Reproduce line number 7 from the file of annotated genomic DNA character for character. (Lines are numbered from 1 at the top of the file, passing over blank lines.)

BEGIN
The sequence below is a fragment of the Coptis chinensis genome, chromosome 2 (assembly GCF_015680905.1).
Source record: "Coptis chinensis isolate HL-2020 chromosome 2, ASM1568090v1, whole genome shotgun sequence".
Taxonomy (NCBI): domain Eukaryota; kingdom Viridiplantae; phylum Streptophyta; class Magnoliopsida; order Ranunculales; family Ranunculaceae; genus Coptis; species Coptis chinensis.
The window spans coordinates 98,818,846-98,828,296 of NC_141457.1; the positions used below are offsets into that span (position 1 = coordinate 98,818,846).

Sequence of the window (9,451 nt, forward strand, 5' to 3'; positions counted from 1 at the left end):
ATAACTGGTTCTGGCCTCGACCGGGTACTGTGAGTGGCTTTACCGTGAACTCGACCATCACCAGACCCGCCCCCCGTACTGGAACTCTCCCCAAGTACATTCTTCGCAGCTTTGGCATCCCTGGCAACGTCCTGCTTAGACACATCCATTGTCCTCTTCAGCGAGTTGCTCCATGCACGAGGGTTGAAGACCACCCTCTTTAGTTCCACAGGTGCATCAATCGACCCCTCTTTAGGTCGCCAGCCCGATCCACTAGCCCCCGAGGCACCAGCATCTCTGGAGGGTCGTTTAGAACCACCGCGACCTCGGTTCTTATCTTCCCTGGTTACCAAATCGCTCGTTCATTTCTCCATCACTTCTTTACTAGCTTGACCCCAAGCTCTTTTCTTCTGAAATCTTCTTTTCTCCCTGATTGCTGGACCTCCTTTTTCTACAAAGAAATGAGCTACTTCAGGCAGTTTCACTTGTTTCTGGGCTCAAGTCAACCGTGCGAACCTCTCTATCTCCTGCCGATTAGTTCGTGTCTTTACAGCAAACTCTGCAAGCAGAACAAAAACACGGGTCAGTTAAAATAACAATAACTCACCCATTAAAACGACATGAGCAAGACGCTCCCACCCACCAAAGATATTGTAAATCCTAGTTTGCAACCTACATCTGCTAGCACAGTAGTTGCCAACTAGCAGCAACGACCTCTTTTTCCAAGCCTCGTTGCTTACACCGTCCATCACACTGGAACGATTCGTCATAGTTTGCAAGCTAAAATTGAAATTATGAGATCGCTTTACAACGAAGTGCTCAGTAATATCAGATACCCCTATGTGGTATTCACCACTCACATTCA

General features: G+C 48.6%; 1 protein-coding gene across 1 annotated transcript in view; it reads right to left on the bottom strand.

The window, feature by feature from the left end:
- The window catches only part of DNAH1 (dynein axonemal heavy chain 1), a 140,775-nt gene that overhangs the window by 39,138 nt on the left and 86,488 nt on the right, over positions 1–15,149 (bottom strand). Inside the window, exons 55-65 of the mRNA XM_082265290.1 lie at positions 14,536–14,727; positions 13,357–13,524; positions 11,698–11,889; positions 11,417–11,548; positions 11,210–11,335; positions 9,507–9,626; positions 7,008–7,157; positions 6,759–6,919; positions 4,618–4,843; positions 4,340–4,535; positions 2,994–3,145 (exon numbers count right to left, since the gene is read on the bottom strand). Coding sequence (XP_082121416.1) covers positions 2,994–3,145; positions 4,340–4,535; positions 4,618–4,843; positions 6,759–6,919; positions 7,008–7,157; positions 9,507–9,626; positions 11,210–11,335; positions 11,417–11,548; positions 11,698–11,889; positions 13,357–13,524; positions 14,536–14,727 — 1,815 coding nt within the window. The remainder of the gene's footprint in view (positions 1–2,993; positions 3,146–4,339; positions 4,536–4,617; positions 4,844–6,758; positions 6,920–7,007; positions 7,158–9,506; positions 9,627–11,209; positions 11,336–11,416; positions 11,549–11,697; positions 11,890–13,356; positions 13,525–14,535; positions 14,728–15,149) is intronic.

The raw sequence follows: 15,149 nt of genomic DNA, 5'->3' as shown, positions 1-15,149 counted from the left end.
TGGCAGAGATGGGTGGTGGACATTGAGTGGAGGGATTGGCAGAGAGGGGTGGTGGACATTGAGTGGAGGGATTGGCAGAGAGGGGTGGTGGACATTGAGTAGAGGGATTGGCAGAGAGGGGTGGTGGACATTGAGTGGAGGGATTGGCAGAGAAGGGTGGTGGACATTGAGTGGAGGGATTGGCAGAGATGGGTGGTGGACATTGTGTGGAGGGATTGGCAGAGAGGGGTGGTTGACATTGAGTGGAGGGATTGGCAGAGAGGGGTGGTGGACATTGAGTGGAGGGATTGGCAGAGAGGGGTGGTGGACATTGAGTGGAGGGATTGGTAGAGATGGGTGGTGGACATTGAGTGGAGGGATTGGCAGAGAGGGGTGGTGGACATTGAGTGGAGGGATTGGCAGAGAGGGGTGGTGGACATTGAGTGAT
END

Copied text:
General features: G+C 48.6%; 1 protein-coding gene across 1 annotated transcript in view; it reads right to left on the bottom strand.